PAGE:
It’s not only Linux that can breathe life into an old machine. FreeDOS version 1.3 has been released after a quintet of release candidates, and five years since the last major version of this operating system (OS) was released.
FreeDOS was designed to be an MS-DOS compatible OS but based upon completely free and open-source software, with the kernel under GPL v2. FreeDOS works systems dating back to the original IBM XT, through 286, 386, to modern hardware with expanded driver support where possible – so you can access devices like networks, CDs, USB, etc. You might also like to install it in a virtual machine within your modern OS like Windows 10.
Key introductions to FreeDOS 1.3 include the new Kernel 2043, the use of the new Freecom 0.85a command shell, an 8086 version with FAT32 support, the return of networking, some new programs and games, and a multitude of package updates. Users are greeted with an improved CD initialization for the boot media and installed system, and the provision of the 375MB live-CD version of FreeDOS 1.3 (so you can use or try this OS and a full suite of tools, apps, and games without even installing it).
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People who still use floppy disk-based systems haven’t been forgotten, with the floppy edition of FreeDOS 1.3 now with zipping (de) compression built-in, which halves the number of install media (20MB download).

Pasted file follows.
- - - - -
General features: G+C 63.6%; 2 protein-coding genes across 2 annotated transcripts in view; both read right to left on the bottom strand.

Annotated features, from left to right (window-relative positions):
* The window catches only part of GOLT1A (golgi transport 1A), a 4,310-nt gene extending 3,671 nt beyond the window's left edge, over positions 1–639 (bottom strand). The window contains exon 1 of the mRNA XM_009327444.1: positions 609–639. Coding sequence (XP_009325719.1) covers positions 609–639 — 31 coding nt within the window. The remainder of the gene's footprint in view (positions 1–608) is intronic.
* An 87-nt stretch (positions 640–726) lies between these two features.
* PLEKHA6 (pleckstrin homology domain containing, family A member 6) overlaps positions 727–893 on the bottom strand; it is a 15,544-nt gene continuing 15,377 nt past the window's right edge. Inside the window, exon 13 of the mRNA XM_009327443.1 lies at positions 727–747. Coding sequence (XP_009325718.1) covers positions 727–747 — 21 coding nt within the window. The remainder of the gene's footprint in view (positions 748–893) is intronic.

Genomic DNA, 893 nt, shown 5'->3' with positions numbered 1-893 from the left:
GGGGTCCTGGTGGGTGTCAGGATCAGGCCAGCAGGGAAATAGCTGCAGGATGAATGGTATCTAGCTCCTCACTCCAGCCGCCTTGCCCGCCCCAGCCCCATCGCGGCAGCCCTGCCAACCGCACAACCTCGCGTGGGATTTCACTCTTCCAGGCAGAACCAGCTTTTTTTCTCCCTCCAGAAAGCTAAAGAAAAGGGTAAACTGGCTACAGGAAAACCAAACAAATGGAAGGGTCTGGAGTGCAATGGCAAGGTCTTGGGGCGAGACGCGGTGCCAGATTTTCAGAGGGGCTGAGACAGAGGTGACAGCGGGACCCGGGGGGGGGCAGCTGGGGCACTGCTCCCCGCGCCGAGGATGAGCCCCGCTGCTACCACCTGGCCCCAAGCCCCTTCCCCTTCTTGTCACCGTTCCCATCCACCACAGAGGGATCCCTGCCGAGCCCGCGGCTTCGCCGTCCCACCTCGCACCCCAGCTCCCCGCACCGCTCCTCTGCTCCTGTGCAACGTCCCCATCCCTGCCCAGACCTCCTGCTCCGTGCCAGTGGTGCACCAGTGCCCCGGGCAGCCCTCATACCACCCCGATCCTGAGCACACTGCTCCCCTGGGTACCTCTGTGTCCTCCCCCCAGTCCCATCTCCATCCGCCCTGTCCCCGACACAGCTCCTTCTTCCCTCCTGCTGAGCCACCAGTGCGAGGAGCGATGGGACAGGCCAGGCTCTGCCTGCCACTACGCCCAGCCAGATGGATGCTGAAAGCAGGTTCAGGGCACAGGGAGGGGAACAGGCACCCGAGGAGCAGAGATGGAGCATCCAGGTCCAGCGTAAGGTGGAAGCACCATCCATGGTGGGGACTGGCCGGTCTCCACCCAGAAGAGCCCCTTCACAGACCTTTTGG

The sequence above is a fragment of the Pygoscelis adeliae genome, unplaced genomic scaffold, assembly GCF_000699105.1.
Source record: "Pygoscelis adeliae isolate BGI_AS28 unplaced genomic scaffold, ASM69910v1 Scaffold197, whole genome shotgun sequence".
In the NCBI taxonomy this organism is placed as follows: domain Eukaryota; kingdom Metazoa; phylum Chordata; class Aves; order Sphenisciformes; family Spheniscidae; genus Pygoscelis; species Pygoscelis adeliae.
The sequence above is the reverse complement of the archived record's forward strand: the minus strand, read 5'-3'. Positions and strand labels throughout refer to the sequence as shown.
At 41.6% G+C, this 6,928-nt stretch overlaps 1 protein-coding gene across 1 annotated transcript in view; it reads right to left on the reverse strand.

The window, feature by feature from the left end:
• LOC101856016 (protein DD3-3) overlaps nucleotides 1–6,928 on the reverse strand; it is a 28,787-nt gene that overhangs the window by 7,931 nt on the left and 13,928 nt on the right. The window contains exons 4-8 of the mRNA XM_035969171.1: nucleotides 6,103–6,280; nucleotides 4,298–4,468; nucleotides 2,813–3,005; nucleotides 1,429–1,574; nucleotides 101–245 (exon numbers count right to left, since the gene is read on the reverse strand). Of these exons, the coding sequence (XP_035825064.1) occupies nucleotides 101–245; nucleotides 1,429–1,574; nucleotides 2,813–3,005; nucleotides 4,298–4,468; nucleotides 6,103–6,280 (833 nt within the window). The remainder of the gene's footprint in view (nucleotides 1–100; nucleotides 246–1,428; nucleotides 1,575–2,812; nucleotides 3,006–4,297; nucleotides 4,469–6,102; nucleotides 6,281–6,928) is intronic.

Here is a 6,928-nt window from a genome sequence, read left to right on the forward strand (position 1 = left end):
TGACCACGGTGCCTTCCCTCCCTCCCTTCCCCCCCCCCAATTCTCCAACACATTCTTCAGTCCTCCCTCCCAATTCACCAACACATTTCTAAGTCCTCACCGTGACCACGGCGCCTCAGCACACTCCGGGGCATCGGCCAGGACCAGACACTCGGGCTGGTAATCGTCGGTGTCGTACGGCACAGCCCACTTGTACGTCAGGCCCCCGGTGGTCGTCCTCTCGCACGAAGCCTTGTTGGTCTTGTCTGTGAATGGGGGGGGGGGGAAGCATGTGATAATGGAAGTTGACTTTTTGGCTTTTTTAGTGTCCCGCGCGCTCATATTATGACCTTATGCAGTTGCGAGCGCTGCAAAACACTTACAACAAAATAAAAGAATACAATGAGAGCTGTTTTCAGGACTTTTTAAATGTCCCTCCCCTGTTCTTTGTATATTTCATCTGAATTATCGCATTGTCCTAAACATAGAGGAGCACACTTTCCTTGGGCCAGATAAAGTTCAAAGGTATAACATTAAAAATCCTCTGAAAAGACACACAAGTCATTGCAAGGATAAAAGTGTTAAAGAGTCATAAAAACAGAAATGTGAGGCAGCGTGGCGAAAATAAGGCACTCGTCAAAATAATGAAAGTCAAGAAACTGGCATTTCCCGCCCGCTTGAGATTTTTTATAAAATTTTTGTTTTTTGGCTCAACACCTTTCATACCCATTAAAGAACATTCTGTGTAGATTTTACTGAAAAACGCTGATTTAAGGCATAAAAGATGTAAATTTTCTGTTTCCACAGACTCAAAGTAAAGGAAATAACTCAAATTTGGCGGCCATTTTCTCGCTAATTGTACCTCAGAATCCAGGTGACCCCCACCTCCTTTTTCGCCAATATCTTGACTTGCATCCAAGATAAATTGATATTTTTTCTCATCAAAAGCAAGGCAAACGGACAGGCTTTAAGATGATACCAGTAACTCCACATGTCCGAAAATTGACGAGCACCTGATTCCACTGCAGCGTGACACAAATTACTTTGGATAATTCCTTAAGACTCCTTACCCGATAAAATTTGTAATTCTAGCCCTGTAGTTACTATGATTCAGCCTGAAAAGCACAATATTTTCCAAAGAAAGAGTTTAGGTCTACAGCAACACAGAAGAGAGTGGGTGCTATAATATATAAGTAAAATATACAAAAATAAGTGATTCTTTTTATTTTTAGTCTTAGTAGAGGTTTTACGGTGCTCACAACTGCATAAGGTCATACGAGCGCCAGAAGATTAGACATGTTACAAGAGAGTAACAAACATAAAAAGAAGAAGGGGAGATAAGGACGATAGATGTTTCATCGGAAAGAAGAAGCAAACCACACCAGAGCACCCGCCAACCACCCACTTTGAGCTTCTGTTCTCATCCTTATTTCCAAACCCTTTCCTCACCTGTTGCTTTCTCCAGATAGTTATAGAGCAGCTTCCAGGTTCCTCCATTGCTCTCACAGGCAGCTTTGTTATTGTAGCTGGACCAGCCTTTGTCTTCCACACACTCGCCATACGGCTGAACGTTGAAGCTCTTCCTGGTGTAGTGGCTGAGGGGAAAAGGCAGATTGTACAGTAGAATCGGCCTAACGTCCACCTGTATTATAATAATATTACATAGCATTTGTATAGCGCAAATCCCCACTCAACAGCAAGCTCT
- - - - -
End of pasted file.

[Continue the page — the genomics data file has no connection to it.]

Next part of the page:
Perhaps you have read the introduction and are still scratching your head about when, where, and how FreeDOS 1.3 could be useful or even entertaining. Some clues to its use are provided in one of the latest official videos, showcasing Release Candidate 5 (RC5) last December. In this video (embedded below) we see how the OS looks when installed, and the exploration of the full version’s built-in games like Pacman and Solitaire. In apps, a useful and intuitive dual-pane file manager (DOS Navigator 2, DN2) is showcased, as are various code and text editors.
Though there is a great selection of games, apps, and utilities provided as standard, you can add many more (or remove some) using the provided FreeDOS Installer package editor.
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One of the last things demonstrated in the video is the updated help system, and this uses the included AMB (HTML eBook Reader) software, provided as standard.
Asking around the office, the most common uses of OSes like FreeDOS 1.3 at Tom’s Hardware are; in boot disks for getting systems out of trouble, for doing some hardware diagnostics on a system which arrived without an OS, as an OS on a very old system, for backup/cloning/preparing disks, for updating a BIOS, or just for having some retro DOS fun and games.
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If you are interested in FreeDOS 1.3 head along to the download page where you can pick and choose ready-made downloads for various systems (legacy, UEFI) and various media (CD, USB, or even floppy disks). You can also compare what is included in the various downloadable versions of FreeDOS 1.3 to see what you will be grabbing. Installations weigh-in starting at 20MB (plain, base) to 275MB including the developers’ selections of apps, tools, and games.